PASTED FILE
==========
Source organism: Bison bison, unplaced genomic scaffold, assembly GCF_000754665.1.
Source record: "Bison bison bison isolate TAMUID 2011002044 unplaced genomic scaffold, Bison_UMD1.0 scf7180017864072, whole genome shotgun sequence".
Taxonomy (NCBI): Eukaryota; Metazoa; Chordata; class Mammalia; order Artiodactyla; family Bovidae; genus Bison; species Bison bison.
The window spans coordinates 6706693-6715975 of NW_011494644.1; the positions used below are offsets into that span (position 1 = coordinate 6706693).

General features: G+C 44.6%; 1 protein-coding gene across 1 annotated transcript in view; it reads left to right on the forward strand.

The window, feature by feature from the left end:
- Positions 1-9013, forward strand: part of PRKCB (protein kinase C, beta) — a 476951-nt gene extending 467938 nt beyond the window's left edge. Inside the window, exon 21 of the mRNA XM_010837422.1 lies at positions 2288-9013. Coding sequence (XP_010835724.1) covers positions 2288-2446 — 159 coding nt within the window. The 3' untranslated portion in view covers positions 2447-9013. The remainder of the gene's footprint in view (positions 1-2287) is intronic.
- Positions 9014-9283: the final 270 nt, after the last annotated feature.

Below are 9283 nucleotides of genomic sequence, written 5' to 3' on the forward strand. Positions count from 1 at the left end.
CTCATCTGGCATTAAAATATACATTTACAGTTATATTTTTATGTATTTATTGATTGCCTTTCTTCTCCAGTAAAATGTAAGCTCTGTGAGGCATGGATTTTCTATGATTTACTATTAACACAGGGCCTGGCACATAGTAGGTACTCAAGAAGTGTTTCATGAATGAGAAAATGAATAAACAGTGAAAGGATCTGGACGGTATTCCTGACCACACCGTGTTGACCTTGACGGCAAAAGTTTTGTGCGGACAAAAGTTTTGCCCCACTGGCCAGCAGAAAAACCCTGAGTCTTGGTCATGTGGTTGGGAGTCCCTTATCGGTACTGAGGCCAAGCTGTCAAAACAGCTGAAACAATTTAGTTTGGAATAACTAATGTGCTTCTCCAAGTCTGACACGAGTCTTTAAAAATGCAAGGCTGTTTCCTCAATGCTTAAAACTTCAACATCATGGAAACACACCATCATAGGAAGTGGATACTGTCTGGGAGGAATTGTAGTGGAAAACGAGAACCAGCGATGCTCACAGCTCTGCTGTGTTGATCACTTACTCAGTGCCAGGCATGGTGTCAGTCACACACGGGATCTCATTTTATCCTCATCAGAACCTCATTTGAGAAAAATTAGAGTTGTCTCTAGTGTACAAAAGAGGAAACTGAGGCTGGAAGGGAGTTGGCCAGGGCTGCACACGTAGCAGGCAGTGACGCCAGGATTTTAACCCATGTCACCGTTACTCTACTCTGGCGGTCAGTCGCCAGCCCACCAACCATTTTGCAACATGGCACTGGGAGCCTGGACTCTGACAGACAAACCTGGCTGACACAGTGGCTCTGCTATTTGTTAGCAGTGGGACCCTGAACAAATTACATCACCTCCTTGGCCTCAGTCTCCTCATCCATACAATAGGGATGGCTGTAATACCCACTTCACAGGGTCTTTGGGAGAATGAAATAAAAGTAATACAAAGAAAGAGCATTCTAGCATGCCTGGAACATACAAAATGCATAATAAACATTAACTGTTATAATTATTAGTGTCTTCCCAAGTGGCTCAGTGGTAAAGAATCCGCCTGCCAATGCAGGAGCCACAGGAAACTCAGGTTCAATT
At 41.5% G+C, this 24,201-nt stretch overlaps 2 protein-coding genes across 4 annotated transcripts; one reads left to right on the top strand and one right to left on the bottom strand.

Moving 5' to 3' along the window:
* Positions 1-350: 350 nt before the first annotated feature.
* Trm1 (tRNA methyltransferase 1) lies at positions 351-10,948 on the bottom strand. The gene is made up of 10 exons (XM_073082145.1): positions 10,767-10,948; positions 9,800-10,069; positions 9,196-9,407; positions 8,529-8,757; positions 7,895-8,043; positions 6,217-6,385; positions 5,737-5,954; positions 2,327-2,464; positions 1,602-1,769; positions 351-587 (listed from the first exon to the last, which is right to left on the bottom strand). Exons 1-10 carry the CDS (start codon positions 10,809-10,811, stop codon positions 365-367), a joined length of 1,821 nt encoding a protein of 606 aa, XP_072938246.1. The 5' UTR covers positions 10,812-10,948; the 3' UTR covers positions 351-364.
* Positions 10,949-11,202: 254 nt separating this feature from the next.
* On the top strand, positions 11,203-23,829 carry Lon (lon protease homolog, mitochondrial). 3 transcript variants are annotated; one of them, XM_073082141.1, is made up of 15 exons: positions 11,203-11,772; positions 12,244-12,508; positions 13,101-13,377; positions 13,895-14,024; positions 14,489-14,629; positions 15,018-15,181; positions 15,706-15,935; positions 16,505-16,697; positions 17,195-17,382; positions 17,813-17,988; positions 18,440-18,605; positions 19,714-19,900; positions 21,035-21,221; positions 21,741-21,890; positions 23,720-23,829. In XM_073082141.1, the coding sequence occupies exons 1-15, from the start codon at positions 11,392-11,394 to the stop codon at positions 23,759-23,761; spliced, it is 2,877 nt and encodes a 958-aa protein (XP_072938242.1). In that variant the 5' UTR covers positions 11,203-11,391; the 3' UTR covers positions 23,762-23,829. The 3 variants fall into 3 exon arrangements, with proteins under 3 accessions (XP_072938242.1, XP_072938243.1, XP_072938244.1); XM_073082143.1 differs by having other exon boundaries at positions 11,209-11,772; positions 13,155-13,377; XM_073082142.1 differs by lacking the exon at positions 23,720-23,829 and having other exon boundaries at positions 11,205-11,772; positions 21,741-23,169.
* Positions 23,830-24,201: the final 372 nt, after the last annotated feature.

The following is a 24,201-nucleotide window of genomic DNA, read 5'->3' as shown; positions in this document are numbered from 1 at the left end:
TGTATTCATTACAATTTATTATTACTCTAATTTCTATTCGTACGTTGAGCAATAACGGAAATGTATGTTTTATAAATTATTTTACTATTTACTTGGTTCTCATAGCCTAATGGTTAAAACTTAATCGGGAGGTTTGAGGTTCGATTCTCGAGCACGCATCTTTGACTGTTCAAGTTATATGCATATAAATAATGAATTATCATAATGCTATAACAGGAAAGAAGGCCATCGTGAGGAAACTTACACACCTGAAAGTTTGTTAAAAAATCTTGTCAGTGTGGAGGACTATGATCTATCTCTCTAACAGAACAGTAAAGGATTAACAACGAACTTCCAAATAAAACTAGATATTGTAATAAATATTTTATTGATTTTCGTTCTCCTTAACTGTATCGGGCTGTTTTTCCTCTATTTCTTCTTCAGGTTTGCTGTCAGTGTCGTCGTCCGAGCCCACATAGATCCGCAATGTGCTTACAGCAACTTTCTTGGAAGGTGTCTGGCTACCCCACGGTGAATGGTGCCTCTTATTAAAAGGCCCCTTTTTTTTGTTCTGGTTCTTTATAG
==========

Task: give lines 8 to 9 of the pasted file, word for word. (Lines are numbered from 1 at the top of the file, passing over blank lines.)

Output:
- Positions 9014-9283: the final 270 nt, after the last annotated feature.

Below are 9283 nucleotides of genomic sequence, written 5' to 3' on the forward strand. Positions count from 1 at the left end.